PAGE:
We’re now getting to the state where we’re partnering with big universities to create e-learning products and delivering teaching sessions to medical students and newly qualified doctors so they’re able to better talk to their patients about lifestyle, or if they don’t have time to do it, they’re able to point them in the direction of good resources so the patients can learn themselves how to live a happier and healthier life.

Our website for that is and it has all the information for our problem and what we’re trying to do with our goals. My personal site is and that’s undergoing a bit of a change at the moment but it’s essentially becoming my home for my longer articles on curating performance and other educational things. I’ve got a couple books on there which I’m giving away for free. One of them is my experiences from being in the US for 10 weeks with all my notes from my trip there. It’s free and available.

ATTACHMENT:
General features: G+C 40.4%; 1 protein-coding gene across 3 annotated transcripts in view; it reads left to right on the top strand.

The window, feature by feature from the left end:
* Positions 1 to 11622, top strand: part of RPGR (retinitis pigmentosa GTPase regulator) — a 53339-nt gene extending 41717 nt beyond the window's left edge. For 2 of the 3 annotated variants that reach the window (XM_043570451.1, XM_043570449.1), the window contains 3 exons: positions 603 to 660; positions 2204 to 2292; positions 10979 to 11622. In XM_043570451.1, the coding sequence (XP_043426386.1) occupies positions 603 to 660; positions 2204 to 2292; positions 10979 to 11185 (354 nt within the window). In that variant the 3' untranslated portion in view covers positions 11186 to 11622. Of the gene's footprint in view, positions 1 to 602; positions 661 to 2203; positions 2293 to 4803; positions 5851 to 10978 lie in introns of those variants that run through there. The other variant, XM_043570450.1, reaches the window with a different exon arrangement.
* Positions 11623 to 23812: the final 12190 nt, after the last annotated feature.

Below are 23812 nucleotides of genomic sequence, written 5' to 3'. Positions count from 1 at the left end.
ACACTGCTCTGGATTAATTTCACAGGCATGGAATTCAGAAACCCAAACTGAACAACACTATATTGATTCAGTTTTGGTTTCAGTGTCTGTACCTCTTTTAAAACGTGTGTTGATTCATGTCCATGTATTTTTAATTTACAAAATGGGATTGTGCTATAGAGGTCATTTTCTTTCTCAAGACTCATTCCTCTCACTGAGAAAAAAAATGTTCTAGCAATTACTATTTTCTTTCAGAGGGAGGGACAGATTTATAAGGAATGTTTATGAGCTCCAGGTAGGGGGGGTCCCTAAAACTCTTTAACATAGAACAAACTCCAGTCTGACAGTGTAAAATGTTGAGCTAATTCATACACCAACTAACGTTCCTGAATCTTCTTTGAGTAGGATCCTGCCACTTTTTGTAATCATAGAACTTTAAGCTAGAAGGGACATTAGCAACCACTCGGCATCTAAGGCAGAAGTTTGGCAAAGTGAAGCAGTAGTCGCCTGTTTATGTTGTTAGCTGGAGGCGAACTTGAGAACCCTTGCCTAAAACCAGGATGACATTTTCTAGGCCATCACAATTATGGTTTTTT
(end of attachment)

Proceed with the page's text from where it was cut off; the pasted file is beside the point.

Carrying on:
**Armi Legge:** Excellent. Joe, thank you again for coming on the show. It was a pleasure talking to you.

**Joe Lightfoot:** Thank you for having me. It’s been really fun. Thank you.

**Armi Legge:** The biggest take away from joe’s coaching philosophy in that interview is probably to focus on the fundamentals first. Master the basics and then move to the finer details later. If you enjoyed this podcast, the best way to show your appreciation is to leave a positive review and ranking on iTunes. To do so, navigate to and you will be redirected to where you can leave your comments. You can also search Google for “Impruvism Radio” and find the same page.

Thanks for listening and I will see you next week.